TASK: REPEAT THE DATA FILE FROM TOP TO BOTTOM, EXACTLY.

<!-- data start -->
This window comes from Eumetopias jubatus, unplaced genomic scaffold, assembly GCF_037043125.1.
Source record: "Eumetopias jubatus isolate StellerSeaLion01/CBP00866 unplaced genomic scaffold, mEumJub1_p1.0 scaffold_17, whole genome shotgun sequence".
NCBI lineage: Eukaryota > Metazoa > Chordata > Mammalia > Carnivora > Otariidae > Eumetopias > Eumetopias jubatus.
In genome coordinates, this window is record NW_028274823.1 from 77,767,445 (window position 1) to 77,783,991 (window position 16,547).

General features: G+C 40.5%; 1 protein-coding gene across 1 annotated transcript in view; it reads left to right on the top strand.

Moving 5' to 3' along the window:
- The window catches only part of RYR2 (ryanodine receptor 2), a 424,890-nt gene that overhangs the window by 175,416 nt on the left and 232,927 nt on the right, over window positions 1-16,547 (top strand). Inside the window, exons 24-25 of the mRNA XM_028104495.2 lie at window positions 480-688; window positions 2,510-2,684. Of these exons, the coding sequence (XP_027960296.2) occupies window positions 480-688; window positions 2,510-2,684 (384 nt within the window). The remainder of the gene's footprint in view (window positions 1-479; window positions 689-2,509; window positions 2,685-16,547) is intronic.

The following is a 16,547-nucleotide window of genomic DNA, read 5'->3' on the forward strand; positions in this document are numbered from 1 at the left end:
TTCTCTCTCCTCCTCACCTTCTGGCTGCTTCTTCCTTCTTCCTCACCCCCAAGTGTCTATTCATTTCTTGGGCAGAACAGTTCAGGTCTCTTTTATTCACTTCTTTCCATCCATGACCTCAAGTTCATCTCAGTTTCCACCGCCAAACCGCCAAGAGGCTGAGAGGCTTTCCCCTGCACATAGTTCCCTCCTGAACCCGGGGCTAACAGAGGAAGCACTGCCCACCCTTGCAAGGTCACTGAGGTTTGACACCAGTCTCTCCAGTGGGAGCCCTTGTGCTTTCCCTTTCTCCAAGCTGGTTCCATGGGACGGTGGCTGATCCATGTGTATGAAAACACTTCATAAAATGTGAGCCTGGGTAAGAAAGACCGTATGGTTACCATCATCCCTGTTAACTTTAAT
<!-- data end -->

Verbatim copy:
This window comes from Eumetopias jubatus, unplaced genomic scaffold, assembly GCF_037043125.1.
Source record: "Eumetopias jubatus isolate StellerSeaLion01/CBP00866 unplaced genomic scaffold, mEumJub1_p1.0 scaffold_17, whole genome shotgun sequence".
NCBI lineage: Eukaryota > Metazoa > Chordata > Mammalia > Carnivora > Otariidae > Eumetopias > Eumetopias jubatus.
In genome coordinates, this window is record NW_028274823.1 from 77,767,445 (window position 1) to 77,783,991 (window position 16,547).

General features: G+C 40.5%; 1 protein-coding gene across 1 annotated transcript in view; it reads left to right on the top strand.

Moving 5' to 3' along the window:
- The window catches only part of RYR2 (ryanodine receptor 2), a 424,890-nt gene that overhangs the window by 175,416 nt on the left and 232,927 nt on the right, over window positions 1-16,547 (top strand). Inside the window, exons 24-25 of the mRNA XM_028104495.2 lie at window positions 480-688; window positions 2,510-2,684. Of these exons, the coding sequence (XP_027960296.2) occupies window positions 480-688; window positions 2,510-2,684 (384 nt within the window). The remainder of the gene's footprint in view (window positions 1-479; window positions 689-2,509; window positions 2,685-16,547) is intronic.

The following is a 16,547-nucleotide window of genomic DNA, read 5'->3' on the forward strand; positions in this document are numbered from 1 at the left end:
TTCTCTCTCCTCCTCACCTTCTGGCTGCTTCTTCCTTCTTCCTCACCCCCAAGTGTCTATTCATTTCTTGGGCAGAACAGTTCAGGTCTCTTTTATTCACTTCTTTCCATCCATGACCTCAAGTTCATCTCAGTTTCCACCGCCAAACCGCCAAGAGGCTGAGAGGCTTTCCCCTGCACATAGTTCCCTCCTGAACCCGGGGCTAACAGAGGAAGCACTGCCCACCCTTGCAAGGTCACTGAGGTTTGACACCAGTCTCTCCAGTGGGAGCCCTTGTGCTTTCCCTTTCTCCAAGCTGGTTCCATGGGACGGTGGCTGATCCATGTGTATGAAAACACTTCATAAAATGTGAGCCTGGGTAAGAAAGACCGTATGGTTACCATCATCCCTGTTAACTTTAAT